The Animoji feature in iOS 11, which are animated versions of the popular emoji found on the iPhone. Animoji will use the Face ID hardware face-scanning features of the iPhone X to create custom 3D versions based on your own facial expressions.
Federighi joked,”If you were by chance wondering what humanity would do when given access to the most advanced facial tracking technology available, you now have your answer.” The answer is, Animoji.
Ever stay awake at night wondering which Emoji encapsulates your Meyers-Briggs personality type?
Yeah, me too.
For the unexperienced, the Meyer-Briggs Type Indicator personality inventory is a series of questions that, when answered, categorize your personality based on whether you are:
Introverted OR extroverted
Sensing OR intuitive
Thinking OR feeling
Perceiving OR judging
The results are, for many, disturbingly accurate. If you haven’t taken the test, do it here.
But the question remains… what to reply when your friend asks, over text, why you sent her 5000 pics of potential hair colors for her approval, rather than just getting the one you want? Well, here you go!
Unicode has announced the new Emoji for 2017! There is a whole host of awesome Emoji including fantasy themed Emoji which I LOVE. We have a mermaid, wizard and even a zombie! I am also pleased to announce the addition of DINOSAUR EMOJI! Check out the video from Emojipedia of each new addition. You can also check out the list of new Emoji on Unicode.
We were pleased to present EmojiFlower at Emojicon 2016 this weekend! Its the first annual Emoji conference. Emojicon was a magical, exhausting, hilarious mess of fun. I arrived and set up the VR booth after one whole week of NONSTOP coding on my game. I was delighted to meet some of my Emoji contemporaries like Jeremy Burge of Emojipedia and Fred Beneson of Emoji Dick. My favorite part of showing work was watching children and adults react to seeing VR with Emoji.
The folks who played it HAD A BLAST!
“It was so cool!” -Oliver Cusik, 9 years old
“I think it’s really good. I liked popping Emojis.”
-Myla Peacock, 8 years old
I really enjoyed the talk by Paul Galloway of the MOMA about the first Emoji set and the museum acquisition of the set. I also gave a talk of my own: Confessions of an Emoji Artist. I covered topics around Emoji art as well as how it affects our emotional centers.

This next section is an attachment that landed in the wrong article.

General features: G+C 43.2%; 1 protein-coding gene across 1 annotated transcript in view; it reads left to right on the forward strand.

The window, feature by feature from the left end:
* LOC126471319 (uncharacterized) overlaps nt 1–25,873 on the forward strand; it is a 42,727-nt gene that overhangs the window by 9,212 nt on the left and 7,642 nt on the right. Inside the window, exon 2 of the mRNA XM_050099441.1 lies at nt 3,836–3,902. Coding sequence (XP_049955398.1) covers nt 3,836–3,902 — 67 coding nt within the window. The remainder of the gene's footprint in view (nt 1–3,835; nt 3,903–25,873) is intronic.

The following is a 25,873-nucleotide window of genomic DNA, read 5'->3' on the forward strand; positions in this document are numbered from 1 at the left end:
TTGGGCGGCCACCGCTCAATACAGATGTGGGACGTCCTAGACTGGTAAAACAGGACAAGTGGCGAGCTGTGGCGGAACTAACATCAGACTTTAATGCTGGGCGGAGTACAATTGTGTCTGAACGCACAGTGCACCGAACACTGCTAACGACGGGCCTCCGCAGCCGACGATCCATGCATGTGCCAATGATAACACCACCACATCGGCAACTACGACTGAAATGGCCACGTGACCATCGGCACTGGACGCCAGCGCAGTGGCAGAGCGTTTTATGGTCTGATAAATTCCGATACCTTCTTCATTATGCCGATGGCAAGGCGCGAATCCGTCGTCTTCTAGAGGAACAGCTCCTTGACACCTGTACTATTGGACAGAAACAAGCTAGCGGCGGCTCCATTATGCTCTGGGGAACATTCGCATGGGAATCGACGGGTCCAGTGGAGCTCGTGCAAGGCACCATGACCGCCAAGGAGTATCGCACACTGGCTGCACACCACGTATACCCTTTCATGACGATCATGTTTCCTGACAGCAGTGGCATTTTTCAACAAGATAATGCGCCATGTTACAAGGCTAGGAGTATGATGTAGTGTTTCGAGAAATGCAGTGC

Niki Selken of World Translation Foundation will be presenting Confessions of an Emoji Artist 🙈🙉🙊
Emoji Art is taking center stage in the art world. Learn about the major works of Emoji art through the lens and work of an ‘early adopter’ Emoji artist and founder of the first crowd-sourced Emoji Dictionary.
She will also be presenting the worlds first Emoji VR Artwork! Come and check out the festival and register today!
The Unicode foundation has just released 72 new Emoji! Some of the most requested Emoji are now a reality. Some of the highlights are fingers crossed, ROTFL, face palm, and many more! See all of the new additions here.
It’s a historic moment of recognition for little images that have been gaining popularity since 1999
Oxford Dictionaries made history on Monday by announcing that their “Word of the Year” would not be one of those old-fashioned, string-of-letters-type words at all. The flag their editors are planting to sum up who we were in 2015 is this pictograph, an acknowledgement of just how popular these pictures have become in our (digital) daily lives:
“Although emoji have been a staple of texting teens for some time, emoji culture exploded into the global mainstream over the past year,” the company’s team wrote in a press release. “Emoji have come to embody a core aspect of living in a digital world that is visually driven, emotionally expressive, and obsessively immediate.”
Oxford University Press—which publishes both the august Oxford English Dictionary and the lower-brow, more-modern Oxford Dictionaries Online—partnered with keyboard-app company SwiftKey to determine which emoji was getting the most play this past year. According to their data, the “Face With Tears of Joy” emoji, also known as LOL Emoji or Laughing Emoji, comprised nearly 20% of all emoji use in the U.S. and the U.K., where Oxford is based. The runner-up in the U.S., with 9% of usage, was this number: